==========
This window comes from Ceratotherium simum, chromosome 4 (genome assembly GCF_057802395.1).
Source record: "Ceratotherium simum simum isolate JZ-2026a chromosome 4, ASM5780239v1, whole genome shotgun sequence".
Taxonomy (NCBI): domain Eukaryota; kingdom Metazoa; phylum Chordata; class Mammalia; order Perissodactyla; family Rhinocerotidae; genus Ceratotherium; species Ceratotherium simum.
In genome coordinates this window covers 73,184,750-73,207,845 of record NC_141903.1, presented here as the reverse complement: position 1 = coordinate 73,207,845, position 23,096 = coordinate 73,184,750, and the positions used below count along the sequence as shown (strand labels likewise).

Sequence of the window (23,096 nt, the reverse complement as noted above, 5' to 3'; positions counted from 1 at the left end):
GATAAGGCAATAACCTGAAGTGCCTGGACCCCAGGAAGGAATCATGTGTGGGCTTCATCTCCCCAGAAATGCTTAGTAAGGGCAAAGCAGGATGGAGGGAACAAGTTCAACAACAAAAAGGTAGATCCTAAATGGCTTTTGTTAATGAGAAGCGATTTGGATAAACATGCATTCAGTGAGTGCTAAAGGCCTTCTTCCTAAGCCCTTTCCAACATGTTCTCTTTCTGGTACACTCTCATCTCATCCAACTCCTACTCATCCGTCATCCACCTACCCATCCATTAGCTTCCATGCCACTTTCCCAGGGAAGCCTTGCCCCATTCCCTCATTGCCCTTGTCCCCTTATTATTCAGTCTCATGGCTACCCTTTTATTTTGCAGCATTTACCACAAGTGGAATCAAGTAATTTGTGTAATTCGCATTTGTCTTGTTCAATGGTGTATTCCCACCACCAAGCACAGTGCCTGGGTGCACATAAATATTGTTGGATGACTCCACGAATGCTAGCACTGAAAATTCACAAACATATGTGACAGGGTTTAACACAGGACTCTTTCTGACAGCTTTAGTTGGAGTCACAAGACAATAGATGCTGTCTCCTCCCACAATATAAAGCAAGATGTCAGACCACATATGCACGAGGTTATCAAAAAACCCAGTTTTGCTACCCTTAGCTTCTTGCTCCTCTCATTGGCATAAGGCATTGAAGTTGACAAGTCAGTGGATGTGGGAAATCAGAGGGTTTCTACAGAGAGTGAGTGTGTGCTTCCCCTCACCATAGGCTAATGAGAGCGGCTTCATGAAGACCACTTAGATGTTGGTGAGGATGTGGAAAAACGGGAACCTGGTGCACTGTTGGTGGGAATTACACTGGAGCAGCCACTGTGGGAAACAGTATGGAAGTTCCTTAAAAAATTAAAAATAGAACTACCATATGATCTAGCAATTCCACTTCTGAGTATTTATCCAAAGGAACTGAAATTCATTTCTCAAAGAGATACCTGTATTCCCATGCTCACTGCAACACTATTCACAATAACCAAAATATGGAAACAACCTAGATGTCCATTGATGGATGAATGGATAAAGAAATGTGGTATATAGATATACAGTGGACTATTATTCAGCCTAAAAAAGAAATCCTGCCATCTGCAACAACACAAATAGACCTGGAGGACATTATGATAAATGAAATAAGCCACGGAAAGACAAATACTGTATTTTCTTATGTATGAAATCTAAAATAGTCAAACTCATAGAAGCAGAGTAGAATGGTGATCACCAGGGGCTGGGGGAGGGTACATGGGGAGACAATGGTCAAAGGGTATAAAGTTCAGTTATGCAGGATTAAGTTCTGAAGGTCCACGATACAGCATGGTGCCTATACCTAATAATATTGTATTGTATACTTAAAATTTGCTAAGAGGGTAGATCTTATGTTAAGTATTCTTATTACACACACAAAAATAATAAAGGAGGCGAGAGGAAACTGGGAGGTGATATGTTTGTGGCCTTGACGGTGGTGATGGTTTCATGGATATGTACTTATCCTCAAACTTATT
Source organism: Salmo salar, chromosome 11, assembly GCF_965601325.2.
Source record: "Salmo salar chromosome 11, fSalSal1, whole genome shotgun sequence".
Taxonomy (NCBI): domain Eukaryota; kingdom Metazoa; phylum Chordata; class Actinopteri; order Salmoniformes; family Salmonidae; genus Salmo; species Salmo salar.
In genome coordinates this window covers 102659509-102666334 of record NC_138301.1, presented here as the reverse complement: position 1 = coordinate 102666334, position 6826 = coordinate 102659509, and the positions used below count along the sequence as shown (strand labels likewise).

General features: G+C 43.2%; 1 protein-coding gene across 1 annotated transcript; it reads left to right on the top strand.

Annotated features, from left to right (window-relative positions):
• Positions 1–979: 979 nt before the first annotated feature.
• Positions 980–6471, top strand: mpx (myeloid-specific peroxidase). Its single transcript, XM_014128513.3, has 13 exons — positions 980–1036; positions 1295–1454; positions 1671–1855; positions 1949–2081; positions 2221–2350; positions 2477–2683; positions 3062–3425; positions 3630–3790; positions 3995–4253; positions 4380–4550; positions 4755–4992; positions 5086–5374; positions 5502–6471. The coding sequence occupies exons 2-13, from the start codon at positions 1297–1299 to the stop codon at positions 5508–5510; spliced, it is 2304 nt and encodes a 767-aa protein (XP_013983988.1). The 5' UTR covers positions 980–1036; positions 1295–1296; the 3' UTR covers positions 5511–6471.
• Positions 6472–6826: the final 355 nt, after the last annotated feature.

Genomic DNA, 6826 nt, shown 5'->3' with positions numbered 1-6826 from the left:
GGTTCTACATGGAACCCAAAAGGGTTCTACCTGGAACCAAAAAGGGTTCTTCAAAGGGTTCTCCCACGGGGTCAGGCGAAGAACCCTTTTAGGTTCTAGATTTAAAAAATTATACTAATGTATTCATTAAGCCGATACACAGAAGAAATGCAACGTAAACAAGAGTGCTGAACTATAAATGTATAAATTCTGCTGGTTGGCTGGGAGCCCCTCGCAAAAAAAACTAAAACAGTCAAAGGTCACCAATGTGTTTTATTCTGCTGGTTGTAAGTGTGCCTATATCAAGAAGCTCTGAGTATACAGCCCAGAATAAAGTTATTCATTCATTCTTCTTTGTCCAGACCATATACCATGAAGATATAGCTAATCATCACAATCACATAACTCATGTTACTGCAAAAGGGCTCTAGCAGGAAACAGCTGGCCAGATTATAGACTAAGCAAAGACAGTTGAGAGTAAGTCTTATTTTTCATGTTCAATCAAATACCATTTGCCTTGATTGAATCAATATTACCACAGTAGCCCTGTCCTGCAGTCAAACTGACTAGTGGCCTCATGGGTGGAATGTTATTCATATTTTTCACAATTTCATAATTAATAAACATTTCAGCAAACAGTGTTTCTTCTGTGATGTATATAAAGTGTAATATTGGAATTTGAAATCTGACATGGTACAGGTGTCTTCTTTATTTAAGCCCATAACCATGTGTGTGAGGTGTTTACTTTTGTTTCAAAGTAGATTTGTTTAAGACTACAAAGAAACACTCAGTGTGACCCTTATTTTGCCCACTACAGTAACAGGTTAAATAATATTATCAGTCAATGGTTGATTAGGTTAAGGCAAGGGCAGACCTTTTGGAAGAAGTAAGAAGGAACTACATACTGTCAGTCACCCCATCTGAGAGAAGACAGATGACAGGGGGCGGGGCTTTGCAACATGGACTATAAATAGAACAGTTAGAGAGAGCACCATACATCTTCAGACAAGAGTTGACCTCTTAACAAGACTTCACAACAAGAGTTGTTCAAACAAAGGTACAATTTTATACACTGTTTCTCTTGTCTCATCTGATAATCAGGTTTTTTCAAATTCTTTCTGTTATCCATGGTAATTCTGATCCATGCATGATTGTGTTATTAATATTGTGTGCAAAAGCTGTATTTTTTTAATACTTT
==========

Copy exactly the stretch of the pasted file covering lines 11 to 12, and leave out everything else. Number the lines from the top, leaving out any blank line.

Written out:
General features: G+C 43.2%; 1 protein-coding gene across 1 annotated transcript; it reads left to right on the top strand.

Annotated features, from left to right (window-relative positions):